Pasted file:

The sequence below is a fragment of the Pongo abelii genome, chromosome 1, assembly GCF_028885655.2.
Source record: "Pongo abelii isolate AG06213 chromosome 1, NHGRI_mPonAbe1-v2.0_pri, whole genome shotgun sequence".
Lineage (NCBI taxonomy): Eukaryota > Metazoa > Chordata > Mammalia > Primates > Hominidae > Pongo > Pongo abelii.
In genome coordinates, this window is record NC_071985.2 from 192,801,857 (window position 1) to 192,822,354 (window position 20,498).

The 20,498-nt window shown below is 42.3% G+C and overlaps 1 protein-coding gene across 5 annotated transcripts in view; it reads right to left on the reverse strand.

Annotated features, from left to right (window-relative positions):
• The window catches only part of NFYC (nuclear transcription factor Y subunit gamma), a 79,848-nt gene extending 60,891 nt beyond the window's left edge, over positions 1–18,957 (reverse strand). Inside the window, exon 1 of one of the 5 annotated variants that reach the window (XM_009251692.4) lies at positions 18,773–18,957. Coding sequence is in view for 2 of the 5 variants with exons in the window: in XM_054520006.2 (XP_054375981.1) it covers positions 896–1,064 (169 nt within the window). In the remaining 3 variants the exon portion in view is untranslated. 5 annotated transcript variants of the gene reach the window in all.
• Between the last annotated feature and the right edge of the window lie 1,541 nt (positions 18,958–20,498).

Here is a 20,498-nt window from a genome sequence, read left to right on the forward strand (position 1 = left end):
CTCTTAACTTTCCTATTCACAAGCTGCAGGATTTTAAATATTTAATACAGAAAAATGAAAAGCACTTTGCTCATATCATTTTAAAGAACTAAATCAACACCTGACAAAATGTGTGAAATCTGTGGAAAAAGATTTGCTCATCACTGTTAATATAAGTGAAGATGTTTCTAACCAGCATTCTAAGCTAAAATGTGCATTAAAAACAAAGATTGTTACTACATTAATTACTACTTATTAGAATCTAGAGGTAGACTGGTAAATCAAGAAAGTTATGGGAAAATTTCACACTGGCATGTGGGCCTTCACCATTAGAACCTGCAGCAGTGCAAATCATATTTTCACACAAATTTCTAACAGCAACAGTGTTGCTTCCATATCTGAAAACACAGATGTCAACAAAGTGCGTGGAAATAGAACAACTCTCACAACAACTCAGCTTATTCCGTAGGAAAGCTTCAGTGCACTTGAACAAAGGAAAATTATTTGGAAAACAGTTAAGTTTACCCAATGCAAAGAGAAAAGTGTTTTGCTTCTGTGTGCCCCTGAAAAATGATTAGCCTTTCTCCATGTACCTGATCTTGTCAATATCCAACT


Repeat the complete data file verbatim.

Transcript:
The sequence below is a fragment of the Pongo abelii genome, chromosome 1, assembly GCF_028885655.2.
Source record: "Pongo abelii isolate AG06213 chromosome 1, NHGRI_mPonAbe1-v2.0_pri, whole genome shotgun sequence".
Lineage (NCBI taxonomy): Eukaryota > Metazoa > Chordata > Mammalia > Primates > Hominidae > Pongo > Pongo abelii.
In genome coordinates, this window is record NC_071985.2 from 192,801,857 (window position 1) to 192,822,354 (window position 20,498).

The 20,498-nt window shown below is 42.3% G+C and overlaps 1 protein-coding gene across 5 annotated transcripts in view; it reads right to left on the reverse strand.

Annotated features, from left to right (window-relative positions):
• The window catches only part of NFYC (nuclear transcription factor Y subunit gamma), a 79,848-nt gene extending 60,891 nt beyond the window's left edge, over positions 1–18,957 (reverse strand). Inside the window, exon 1 of one of the 5 annotated variants that reach the window (XM_009251692.4) lies at positions 18,773–18,957. Coding sequence is in view for 2 of the 5 variants with exons in the window: in XM_054520006.2 (XP_054375981.1) it covers positions 896–1,064 (169 nt within the window). In the remaining 3 variants the exon portion in view is untranslated. 5 annotated transcript variants of the gene reach the window in all.
• Between the last annotated feature and the right edge of the window lie 1,541 nt (positions 18,958–20,498).

Here is a 20,498-nt window from a genome sequence, read left to right on the forward strand (position 1 = left end):
CTCTTAACTTTCCTATTCACAAGCTGCAGGATTTTAAATATTTAATACAGAAAAATGAAAAGCACTTTGCTCATATCATTTTAAAGAACTAAATCAACACCTGACAAAATGTGTGAAATCTGTGGAAAAAGATTTGCTCATCACTGTTAATATAAGTGAAGATGTTTCTAACCAGCATTCTAAGCTAAAATGTGCATTAAAAACAAAGATTGTTACTACATTAATTACTACTTATTAGAATCTAGAGGTAGACTGGTAAATCAAGAAAGTTATGGGAAAATTTCACACTGGCATGTGGGCCTTCACCATTAGAACCTGCAGCAGTGCAAATCATATTTTCACACAAATTTCTAACAGCAACAGTGTTGCTTCCATATCTGAAAACACAGATGTCAACAAAGTGCGTGGAAATAGAACAACTCTCACAACAACTCAGCTTATTCCGTAGGAAAGCTTCAGTGCACTTGAACAAAGGAAAATTATTTGGAAAACAGTTAAGTTTACCCAATGCAAAGAGAAAAGTGTTTTGCTTCTGTGTGCCCCTGAAAAATGATTAGCCTTTCTCCATGTACCTGATCTTGTCAATATCCAACT